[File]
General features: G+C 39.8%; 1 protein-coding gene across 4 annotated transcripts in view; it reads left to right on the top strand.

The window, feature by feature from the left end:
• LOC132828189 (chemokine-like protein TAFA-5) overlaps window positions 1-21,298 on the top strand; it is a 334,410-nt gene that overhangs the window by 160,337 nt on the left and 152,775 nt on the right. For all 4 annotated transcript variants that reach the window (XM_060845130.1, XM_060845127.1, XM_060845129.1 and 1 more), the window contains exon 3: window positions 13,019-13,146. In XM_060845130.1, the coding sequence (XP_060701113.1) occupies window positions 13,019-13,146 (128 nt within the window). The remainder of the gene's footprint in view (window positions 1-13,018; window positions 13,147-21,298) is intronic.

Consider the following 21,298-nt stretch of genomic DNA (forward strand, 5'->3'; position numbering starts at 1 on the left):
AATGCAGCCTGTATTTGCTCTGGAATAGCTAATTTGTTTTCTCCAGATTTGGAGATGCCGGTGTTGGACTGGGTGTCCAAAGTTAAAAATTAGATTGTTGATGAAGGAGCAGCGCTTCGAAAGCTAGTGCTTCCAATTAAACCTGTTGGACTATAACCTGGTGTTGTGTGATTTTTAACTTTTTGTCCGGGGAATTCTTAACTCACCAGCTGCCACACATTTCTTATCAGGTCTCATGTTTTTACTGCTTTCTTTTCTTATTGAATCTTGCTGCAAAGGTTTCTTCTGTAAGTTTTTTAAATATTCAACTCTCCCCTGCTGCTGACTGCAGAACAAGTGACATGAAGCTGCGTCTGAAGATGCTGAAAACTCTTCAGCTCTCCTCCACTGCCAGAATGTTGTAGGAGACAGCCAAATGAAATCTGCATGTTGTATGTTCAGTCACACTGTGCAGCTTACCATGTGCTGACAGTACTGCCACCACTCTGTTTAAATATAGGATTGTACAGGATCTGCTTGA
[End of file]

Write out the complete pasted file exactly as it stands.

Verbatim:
General features: G+C 39.8%; 1 protein-coding gene across 4 annotated transcripts in view; it reads left to right on the top strand.

The window, feature by feature from the left end:
• LOC132828189 (chemokine-like protein TAFA-5) overlaps window positions 1-21,298 on the top strand; it is a 334,410-nt gene that overhangs the window by 160,337 nt on the left and 152,775 nt on the right. For all 4 annotated transcript variants that reach the window (XM_060845130.1, XM_060845127.1, XM_060845129.1 and 1 more), the window contains exon 3: window positions 13,019-13,146. In XM_060845130.1, the coding sequence (XP_060701113.1) occupies window positions 13,019-13,146 (128 nt within the window). The remainder of the gene's footprint in view (window positions 1-13,018; window positions 13,147-21,298) is intronic.

Consider the following 21,298-nt stretch of genomic DNA (forward strand, 5'->3'; position numbering starts at 1 on the left):
AATGCAGCCTGTATTTGCTCTGGAATAGCTAATTTGTTTTCTCCAGATTTGGAGATGCCGGTGTTGGACTGGGTGTCCAAAGTTAAAAATTAGATTGTTGATGAAGGAGCAGCGCTTCGAAAGCTAGTGCTTCCAATTAAACCTGTTGGACTATAACCTGGTGTTGTGTGATTTTTAACTTTTTGTCCGGGGAATTCTTAACTCACCAGCTGCCACACATTTCTTATCAGGTCTCATGTTTTTACTGCTTTCTTTTCTTATTGAATCTTGCTGCAAAGGTTTCTTCTGTAAGTTTTTTAAATATTCAACTCTCCCCTGCTGCTGACTGCAGAACAAGTGACATGAAGCTGCGTCTGAAGATGCTGAAAACTCTTCAGCTCTCCTCCACTGCCAGAATGTTGTAGGAGACAGCCAAATGAAATCTGCATGTTGTATGTTCAGTCACACTGTGCAGCTTACCATGTGCTGACAGTACTGCCACCACTCTGTTTAAATATAGGATTGTACAGGATCTGCTTGA